This may be the first crossover we actually want.
Just as Hydra was the name behind the evil organization planning to dwindle the human population in "The Avengers," Kodo is Mazda's word for its recent yet rapid war on Toyota's seat at the top. The design behind the catchphrase has been nothing short of stunning, and we were fortunate enough to catch its latest evolution when Mazda peeled the wraps off of the CX-5 at an event just before the LA Auto Show. There is no other way to put it: as an automaker, you're either fiercely competing in the crossover SUV segment or you're losing.
That's not an option for Mazda, which has recently dug deep and found motivation to build heavy hitters that have knocked many of its competitors off of their perches. Quality, driver experience, competitive options with a more upscale marketing approach, and out of this world good looks has characterized Mazda's resurgence. Using the CX-5 as an offering to one of this era's hottest segments, the Japanese automaker went all out. The new CX-5 looks more handsome and bold than the vehicle it replaces but does so without taking a radical departure from the previous car's styling. What it does do is combine many subtle additions and refinements to make the new CX-5 a more complete package.
For example, the center of gravity on the CX-5 is lower by 10 mm while the front and rear track has been widened, nothing too radical but the effect is visible enough to give the CX-5 a more aggressive and confident stance. On its face, thinner and lower headlamps help back up the bark that some of the body lines boast. Inside, there is an air of form follows function design. Mazda has artfully spruced up the interior with metal buttons, ergonomic controls, and a sense of prevailing order that is sure to please customers used to options from lower price ranges or those who are used to more expensive luxury cars. It has been a noted phenomenon that the line between standard vehicles and luxury cars is blurring, but in this case, the CX-5 is a pair of drunk goggles.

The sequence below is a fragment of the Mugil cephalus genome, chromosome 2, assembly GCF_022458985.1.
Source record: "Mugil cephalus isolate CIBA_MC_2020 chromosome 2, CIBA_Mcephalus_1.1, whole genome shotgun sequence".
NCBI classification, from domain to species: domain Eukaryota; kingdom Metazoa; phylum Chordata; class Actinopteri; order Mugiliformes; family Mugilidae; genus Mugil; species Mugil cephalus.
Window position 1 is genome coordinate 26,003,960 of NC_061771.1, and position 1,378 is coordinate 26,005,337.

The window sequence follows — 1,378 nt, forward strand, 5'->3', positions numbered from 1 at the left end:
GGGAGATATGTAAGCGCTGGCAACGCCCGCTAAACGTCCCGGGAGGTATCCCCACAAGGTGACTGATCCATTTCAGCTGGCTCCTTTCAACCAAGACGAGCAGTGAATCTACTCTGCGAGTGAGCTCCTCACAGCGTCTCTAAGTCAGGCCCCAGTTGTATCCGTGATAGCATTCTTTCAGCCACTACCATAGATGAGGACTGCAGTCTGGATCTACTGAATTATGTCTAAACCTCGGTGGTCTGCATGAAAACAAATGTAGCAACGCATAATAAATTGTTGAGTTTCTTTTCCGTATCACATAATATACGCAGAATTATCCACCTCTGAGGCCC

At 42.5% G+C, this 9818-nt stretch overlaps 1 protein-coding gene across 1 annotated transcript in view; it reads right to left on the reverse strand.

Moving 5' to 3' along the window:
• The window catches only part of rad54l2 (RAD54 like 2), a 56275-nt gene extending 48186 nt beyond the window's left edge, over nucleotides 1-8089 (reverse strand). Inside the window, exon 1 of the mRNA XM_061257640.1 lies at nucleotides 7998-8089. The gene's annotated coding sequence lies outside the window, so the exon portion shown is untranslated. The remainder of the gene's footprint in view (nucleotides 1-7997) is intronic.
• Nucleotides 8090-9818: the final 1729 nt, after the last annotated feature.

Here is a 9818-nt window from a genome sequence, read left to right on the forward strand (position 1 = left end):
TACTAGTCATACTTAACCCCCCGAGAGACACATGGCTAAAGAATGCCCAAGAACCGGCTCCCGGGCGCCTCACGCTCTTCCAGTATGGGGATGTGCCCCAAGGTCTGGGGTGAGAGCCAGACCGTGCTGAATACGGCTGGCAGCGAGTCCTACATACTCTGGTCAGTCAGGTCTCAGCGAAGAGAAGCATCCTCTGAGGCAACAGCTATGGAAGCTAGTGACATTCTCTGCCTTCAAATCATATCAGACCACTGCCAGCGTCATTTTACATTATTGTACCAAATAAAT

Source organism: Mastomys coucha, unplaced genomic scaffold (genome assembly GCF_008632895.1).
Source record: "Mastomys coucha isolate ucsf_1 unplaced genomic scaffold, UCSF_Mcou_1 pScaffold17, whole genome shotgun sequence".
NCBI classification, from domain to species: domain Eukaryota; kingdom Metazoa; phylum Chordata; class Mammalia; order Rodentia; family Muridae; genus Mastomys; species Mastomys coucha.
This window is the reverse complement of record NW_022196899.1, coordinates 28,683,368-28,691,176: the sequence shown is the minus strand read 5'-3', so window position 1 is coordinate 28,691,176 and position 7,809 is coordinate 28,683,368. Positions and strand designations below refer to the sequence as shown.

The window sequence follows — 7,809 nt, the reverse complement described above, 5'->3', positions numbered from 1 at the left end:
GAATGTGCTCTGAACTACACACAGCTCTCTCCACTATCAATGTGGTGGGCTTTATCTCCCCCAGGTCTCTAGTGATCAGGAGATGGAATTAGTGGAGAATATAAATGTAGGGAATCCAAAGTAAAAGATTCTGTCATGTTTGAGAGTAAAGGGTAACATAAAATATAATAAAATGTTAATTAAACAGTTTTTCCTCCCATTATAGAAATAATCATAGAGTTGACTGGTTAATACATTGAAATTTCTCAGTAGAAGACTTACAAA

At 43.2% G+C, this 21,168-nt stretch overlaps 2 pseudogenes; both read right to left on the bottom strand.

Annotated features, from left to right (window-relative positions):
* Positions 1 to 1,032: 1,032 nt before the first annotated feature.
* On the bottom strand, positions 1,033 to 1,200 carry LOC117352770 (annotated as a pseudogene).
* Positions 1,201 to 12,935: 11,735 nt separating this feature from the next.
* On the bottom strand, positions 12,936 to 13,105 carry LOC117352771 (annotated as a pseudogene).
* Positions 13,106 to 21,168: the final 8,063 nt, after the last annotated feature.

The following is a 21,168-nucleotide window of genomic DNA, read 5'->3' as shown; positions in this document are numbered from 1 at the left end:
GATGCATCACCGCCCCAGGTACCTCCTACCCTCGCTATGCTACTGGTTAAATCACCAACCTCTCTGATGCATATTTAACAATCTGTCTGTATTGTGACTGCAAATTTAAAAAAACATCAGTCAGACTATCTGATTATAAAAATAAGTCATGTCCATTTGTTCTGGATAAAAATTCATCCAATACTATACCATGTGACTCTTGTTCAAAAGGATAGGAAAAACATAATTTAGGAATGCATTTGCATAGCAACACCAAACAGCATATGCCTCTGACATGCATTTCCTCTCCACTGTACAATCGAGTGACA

To some, the 4.6-inch display may be a bit small although Mazda's driver focused approach means that interior decorators worked to minimize distractions, a move that becomes more apparent with the dash-mounted driver information screen. Like the old CX-5, the new crossover should preserve many of the award winning driver-friendly handling characteristics that made the previous car one of the segment's top picks. Powering the fun will be an array of Skyactiv engines including 2.0-liter and 2.5-liter gasoline options and a 2.2-liter diesel. Each of these drivetrains can be mated to a six-speed automatic or a six-speed manual since Mazda still cares about us gearheads.
Out of the driver's sight are additional drive features including Mazda's G-Vectoring control that retards engine timing to place more weight over the front tires during a turn, a body that's stiffer by 15.5 percent, and an auto hold function. While pricing is yet to be released, we're almost certain that the new CX-5 is already a winner. Mazda has been on a roll lately, offering vehicles that are not just their segment's Jack-of-all-trades, but all around standout. The Honda CR-V currently dominates small and mid-sized SUV sales, but the CX-5 is arguably the better pick in terms of luxury appeal, driver focus, versatility, and, we can say this with absolute certainty, looks. After a few months pass, we'll have to look at the sales data to see if buyers agree.